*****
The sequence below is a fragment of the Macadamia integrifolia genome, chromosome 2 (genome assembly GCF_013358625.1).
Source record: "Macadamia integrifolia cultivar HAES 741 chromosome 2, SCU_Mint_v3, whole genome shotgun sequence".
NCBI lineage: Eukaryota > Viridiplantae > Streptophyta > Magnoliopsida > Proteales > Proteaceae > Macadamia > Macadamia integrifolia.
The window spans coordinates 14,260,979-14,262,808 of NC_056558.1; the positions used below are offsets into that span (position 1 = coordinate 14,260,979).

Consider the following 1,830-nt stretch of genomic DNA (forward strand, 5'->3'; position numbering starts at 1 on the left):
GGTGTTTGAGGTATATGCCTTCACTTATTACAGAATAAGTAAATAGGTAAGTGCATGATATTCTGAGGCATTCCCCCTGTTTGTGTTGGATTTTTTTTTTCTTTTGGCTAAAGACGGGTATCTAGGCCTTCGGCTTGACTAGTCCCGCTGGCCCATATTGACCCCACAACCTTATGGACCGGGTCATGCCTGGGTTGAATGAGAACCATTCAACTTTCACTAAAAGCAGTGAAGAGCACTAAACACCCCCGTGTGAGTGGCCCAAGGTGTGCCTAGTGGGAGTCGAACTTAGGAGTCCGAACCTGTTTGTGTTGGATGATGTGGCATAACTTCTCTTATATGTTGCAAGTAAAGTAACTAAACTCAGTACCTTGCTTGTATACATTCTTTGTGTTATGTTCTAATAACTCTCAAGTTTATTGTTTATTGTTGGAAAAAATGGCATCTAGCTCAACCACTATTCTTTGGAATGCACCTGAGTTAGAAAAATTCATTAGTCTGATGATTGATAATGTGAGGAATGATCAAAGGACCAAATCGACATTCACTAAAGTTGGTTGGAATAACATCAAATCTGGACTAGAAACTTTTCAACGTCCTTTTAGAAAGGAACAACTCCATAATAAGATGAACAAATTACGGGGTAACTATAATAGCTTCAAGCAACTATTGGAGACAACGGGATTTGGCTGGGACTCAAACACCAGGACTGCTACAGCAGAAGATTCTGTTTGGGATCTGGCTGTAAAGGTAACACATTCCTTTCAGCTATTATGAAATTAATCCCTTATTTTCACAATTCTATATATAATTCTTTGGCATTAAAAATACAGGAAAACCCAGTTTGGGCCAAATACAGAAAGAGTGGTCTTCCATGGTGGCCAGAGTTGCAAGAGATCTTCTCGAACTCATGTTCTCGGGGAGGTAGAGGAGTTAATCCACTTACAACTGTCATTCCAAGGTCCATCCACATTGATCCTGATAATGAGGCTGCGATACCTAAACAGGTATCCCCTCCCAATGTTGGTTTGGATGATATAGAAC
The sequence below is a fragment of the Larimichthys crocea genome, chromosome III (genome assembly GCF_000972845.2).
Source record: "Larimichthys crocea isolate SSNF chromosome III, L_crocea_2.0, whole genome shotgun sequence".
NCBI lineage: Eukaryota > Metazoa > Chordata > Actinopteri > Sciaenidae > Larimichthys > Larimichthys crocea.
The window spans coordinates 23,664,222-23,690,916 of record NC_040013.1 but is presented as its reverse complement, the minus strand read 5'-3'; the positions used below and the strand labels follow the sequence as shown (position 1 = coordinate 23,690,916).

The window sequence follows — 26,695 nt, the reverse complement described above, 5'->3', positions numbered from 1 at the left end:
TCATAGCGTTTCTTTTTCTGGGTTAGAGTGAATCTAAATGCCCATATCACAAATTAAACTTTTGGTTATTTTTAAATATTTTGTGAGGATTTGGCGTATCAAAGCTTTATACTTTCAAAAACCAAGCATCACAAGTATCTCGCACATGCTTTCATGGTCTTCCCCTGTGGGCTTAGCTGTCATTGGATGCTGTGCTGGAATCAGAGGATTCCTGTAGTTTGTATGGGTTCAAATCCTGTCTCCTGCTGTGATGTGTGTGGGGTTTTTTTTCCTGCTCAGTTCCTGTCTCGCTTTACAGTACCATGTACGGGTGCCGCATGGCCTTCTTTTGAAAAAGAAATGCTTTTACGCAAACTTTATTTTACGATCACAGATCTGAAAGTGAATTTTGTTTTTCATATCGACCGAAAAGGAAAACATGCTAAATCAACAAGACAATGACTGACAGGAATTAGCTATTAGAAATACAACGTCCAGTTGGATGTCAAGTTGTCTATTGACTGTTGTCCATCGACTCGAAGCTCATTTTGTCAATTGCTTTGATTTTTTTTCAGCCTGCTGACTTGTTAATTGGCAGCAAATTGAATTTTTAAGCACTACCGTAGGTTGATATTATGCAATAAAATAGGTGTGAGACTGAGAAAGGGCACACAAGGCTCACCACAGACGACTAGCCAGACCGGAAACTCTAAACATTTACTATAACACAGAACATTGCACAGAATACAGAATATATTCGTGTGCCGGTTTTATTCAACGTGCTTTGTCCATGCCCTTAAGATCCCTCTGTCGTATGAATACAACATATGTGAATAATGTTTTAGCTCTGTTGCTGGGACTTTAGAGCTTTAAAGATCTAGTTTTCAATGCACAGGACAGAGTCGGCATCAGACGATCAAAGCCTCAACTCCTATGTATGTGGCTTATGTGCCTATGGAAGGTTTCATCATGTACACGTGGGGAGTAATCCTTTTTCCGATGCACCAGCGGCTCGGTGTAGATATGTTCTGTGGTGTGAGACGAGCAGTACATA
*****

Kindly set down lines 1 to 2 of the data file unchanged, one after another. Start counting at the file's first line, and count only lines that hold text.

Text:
The sequence below is a fragment of the Macadamia integrifolia genome, chromosome 2 (genome assembly GCF_013358625.1).
Source record: "Macadamia integrifolia cultivar HAES 741 chromosome 2, SCU_Mint_v3, whole genome shotgun sequence".